Now, therefore, I do recommend and assign Thursday, the 26th day of November next, to be devoted by the people of these States to the service of that great and glorious Being who is the beneficent author of all the good that was, that is, or that will be; that we may then all unite in rendering unto Him our sincere and humble thanks for His kind care and protection of the people of this country previous to their becoming a nation; for the signal and manifold mercies and the favorable interpositions of His providence in the course and conclusion of the late war; for the great degree of tranquility, union, and plenty which we have since enjoyed; for the peaceable and rational manner in which we have been enable to establish constitutions of government for our safety and happiness, and particularly the national one now lately instituted' for the civil and religious liberty with which we are blessed, and the means we have of acquiring and diffusing useful knowledge; and, in general, for all the great and various favors which He has been pleased to confer upon us.

And also that we may then unite in most humbly offering our prayers and supplications to the great Lord and Ruler of Nations and beseech Him to pardon our national and other transgressions; to enable us all, whether in public or private stations, to perform our several and relative duties properly and punctually; to render our National Government a blessing to all the people by constantly being a Government of wise, just, and constitutional laws, discreetly and faithfully executed and obeyed; to protect and guide all sovereigns and nations (especially such as have show kindness to us), and to bless them with good governments, peace, and concord; to promote the knowledge and practice of true religion and virtue, and the increase of science among them and us; and, generally to grant unto all mankind such a degree of temporal prosperity as He alone knows to be best.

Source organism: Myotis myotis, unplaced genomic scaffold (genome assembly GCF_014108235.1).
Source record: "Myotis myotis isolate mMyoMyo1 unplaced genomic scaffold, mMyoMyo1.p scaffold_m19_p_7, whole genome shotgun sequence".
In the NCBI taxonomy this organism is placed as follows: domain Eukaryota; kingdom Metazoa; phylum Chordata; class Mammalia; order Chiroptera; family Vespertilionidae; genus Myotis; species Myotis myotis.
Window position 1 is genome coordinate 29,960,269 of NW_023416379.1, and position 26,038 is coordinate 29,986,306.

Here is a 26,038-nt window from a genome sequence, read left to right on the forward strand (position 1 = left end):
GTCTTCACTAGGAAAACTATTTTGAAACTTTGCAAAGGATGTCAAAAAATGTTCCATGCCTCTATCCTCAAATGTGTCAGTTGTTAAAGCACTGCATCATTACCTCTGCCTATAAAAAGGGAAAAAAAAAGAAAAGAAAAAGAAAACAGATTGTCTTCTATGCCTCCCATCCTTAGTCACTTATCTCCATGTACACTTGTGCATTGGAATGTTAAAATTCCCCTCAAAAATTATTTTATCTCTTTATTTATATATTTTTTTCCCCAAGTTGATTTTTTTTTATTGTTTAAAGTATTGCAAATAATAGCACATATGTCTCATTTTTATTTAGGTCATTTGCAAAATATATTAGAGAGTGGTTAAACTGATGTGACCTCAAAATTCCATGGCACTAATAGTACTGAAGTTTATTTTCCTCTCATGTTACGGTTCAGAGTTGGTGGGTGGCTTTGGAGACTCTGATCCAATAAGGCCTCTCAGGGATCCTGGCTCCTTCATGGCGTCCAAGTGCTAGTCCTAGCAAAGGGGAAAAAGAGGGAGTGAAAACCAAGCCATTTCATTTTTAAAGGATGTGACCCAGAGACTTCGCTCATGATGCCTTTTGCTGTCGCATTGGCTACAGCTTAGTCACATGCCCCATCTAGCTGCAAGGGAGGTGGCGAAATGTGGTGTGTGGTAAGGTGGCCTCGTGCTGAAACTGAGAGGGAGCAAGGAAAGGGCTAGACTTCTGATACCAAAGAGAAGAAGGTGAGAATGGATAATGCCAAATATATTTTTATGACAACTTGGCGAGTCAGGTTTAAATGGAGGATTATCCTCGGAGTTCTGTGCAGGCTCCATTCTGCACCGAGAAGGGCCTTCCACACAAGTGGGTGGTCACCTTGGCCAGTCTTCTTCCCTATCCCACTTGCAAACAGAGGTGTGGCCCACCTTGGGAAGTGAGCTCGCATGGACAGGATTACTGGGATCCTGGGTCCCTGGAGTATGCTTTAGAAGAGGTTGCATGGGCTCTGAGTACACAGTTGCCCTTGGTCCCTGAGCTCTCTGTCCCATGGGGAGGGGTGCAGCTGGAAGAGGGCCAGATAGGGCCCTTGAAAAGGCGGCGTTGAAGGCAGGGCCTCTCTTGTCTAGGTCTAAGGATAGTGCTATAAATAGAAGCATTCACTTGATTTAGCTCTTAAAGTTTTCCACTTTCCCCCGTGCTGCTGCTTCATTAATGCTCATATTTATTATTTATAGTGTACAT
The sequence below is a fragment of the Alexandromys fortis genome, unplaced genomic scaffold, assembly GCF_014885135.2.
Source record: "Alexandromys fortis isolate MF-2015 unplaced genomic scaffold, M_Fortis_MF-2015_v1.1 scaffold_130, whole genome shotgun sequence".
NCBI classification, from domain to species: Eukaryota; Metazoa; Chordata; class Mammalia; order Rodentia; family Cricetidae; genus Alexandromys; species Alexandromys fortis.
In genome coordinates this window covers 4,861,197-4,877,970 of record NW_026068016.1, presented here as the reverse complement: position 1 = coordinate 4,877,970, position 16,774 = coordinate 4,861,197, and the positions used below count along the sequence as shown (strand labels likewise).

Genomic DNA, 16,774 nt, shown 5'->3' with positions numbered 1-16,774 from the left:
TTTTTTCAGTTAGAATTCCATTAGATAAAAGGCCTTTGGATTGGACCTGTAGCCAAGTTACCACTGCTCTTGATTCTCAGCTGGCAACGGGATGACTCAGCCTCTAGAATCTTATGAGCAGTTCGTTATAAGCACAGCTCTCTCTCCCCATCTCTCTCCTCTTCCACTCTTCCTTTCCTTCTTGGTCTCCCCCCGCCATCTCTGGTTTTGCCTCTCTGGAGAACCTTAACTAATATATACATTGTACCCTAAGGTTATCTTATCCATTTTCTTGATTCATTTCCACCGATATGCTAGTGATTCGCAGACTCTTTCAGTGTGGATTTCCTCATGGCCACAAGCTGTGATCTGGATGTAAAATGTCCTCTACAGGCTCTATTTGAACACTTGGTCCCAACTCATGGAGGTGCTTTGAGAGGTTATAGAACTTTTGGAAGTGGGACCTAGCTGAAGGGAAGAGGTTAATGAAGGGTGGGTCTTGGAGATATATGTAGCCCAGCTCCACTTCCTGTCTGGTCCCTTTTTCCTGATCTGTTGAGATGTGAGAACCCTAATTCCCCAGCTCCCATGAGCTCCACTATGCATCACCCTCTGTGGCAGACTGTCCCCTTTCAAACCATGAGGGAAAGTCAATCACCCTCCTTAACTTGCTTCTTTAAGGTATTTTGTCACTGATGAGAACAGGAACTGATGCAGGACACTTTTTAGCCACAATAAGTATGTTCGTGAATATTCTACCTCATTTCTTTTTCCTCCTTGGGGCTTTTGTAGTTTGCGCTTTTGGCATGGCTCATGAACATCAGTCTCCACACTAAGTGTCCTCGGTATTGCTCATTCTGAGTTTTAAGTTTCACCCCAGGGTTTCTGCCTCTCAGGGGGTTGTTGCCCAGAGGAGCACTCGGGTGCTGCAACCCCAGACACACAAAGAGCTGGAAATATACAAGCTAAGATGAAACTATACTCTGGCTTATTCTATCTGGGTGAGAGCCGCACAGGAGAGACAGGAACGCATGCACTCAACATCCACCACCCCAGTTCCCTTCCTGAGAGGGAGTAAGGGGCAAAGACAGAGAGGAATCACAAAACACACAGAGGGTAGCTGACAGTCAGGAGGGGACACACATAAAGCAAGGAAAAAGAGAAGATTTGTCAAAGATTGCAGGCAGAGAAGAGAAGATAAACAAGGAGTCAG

--George Washington - October 3, 1789

President Abraham Lincoln's Thanksgiving Proclamation

To be held on the last Thursday of November 1863.

A Proclamation.

The year that is drawing towards its close, has been filled with the blessings of fruitful fields and healthful skies. To these bounties, which are so constantly enjoyed that we are prone to forget the source from which they come, others have been added, which are of so extraordinary a nature, that they cannot fail to penetrate and soften even the heart which is habitually insensible to the ever watchful providence of Almighty God. In the midst of a civil war of unequaled magnitude and severity, which has sometimes seemed to foreign States to invite and to provoke their aggression, peace has been preserved with all nations, order has been maintained, the laws have been respected and obeyed, and harmony has prevailed everywhere except in the theatre of military conflict; while that theatre has been greatly contracted by the advancing armies and navies of the Union. Needful diversions of wealth and of strength from the fields of peaceful industry to the national defence, have not arrested the plough, the shuttle or the ship; the axe has enlarged the borders of our settlements, and the mines, as well of iron and coal as of the precious metals, have yielded even more abundantly than heretofore. Population has steadily increased, notwithstanding the waste that has been made in the camp, the siege and the battle-field; and the country, rejoicing in the consiousness of augmented strength and vigor, is permitted to expect continuance of years with large increase of freedom.